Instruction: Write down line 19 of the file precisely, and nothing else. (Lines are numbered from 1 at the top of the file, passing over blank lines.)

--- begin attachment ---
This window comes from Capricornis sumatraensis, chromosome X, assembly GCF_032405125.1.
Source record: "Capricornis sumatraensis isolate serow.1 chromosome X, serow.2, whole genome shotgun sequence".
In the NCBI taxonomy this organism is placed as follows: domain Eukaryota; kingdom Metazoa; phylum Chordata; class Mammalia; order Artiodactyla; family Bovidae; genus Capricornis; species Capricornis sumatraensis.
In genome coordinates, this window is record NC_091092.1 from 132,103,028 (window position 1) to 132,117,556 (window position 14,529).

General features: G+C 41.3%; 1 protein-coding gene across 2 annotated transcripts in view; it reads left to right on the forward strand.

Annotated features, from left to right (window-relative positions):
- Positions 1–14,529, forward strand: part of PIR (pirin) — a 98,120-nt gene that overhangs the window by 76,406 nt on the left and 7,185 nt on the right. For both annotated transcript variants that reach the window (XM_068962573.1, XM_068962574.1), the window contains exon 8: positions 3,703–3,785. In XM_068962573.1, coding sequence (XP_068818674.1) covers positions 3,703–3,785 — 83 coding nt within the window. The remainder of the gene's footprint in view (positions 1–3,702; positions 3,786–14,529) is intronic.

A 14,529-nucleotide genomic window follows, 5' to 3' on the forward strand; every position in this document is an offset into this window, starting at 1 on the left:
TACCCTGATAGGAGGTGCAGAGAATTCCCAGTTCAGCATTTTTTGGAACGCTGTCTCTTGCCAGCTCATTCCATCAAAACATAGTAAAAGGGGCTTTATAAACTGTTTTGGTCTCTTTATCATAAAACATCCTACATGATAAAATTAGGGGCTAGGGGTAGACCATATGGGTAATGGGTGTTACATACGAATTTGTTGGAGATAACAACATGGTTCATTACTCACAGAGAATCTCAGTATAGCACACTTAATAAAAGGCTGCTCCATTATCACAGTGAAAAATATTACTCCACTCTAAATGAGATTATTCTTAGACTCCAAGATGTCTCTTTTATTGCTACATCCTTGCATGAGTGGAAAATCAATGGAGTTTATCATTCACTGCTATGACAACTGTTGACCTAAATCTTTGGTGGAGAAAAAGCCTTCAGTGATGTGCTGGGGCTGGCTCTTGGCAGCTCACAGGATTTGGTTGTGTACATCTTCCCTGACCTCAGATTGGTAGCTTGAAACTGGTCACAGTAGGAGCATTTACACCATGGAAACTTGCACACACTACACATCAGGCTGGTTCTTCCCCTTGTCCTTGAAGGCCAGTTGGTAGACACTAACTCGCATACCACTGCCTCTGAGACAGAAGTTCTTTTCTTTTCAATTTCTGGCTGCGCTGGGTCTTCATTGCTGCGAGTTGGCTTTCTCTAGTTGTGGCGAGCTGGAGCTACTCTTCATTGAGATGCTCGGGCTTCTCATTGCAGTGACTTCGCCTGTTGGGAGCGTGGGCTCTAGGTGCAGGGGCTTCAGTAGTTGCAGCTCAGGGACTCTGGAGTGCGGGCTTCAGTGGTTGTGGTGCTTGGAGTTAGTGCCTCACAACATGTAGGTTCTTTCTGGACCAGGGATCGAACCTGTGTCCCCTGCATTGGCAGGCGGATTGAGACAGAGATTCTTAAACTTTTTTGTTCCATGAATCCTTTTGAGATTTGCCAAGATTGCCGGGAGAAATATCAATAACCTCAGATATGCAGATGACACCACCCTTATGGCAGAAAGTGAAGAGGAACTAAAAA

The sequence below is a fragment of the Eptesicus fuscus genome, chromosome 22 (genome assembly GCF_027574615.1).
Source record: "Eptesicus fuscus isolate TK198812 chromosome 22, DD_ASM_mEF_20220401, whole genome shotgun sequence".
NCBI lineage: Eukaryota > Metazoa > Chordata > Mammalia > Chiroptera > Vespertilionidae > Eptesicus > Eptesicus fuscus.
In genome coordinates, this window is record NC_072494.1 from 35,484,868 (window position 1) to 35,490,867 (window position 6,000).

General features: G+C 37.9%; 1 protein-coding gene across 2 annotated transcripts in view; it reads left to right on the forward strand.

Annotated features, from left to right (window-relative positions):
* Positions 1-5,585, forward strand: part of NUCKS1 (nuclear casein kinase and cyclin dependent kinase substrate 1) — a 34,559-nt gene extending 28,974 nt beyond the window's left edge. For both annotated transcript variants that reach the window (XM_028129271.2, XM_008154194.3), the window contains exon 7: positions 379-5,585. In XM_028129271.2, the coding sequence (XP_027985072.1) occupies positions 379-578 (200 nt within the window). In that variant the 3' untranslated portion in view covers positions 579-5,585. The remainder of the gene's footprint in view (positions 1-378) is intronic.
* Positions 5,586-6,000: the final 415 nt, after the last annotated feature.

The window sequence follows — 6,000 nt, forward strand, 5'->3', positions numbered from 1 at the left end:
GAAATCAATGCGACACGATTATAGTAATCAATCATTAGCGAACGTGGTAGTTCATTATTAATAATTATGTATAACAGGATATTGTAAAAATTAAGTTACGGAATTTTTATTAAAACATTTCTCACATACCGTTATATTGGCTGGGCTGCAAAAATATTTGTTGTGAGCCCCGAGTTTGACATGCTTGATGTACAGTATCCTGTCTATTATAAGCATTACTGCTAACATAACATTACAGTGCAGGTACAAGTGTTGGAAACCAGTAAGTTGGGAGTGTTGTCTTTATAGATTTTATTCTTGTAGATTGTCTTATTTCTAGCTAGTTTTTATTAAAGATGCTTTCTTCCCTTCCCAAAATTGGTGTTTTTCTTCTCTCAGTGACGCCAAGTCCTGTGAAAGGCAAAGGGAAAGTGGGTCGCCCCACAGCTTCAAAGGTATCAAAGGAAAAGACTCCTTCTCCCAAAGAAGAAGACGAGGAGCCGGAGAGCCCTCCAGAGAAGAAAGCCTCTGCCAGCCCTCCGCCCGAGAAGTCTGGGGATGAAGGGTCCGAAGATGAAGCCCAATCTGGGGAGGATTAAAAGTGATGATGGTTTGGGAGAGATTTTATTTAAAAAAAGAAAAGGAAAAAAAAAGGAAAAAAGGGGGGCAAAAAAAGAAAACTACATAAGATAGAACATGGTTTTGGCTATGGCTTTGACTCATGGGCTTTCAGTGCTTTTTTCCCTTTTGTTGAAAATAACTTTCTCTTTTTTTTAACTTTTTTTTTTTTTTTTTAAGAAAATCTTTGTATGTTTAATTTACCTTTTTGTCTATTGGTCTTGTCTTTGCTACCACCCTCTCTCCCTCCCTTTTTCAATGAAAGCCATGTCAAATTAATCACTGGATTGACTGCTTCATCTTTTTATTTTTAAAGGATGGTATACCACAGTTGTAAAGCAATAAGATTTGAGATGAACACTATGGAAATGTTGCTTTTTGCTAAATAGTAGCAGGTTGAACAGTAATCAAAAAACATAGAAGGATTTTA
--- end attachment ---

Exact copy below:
GAAATCAATGCGACACGATTATAGTAATCAATCATTAGCGAACGTGGTAGTTCATTATTAATAATTATGTATAACAGGATATTGTAAAAATTAAGTTACGGAATTTTTATTAAAACATTTCTCACATACCGTTATATTGGCTGGGCTGCAAAAATATTTGTTGTGAGCCCCGAGTTTGACATGCTTGATGTACAGTATCCTGTCTATTATAAGCATTACTGCTAACATAACATTACAGTGCAGGTACAAGTGTTGGAAACCAGTAAGTTGGGAGTGTTGTCTTTATAGATTTTATTCTTGTAGATTGTCTTATTTCTAGCTAGTTTTTATTAAAGATGCTTTCTTCCCTTCCCAAAATTGGTGTTTTTCTTCTCTCAGTGACGCCAAGTCCTGTGAAAGGCAAAGGGAAAGTGGGTCGCCCCACAGCTTCAAAGGTATCAAAGGAAAAGACTCCTTCTCCCAAAGAAGAAGACGAGGAGCCGGAGAGCCCTCCAGAGAAGAAAGCCTCTGCCAGCCCTCCGCCCGAGAAGTCTGGGGATGAAGGGTCCGAAGATGAAGCCCAATCTGGGGAGGATTAAAAGTGATGATGGTTTGGGAGAGATTTTATTTAAAAAAAGAAAAGGAAAAAAAAAGGAAAAAAGGGGGGCAAAAAAAGAAAACTACATAAGATAGAACATGGTTTTGGCTATGGCTTTGACTCATGGGCTTTCAGTGCTTTTTTCCCTTTTGTTGAAAATAACTTTCTCTTTTTTTTAACTTTTTTTTTTTTTTTTTAAGAAAATCTTTGTATGTTTAATTTACCTTTTTGTCTATTGGTCTTGTCTTTGCTACCACCCTCTCTCCCTCCCTTTTTCAATGAAAGCCATGTCAAATTAATCACTGGATTGACTGCTTCATCTTTTTATTTTTAAAGGATGGTATACCACAGTTGTAAAGCAATAAGATTTGAGATGAACACTATGGAAATGTTGCTTTTTGCTAAATAGTAGCAGGTTGAACAGTAATCAAAAAACATAGAAGGATTTTA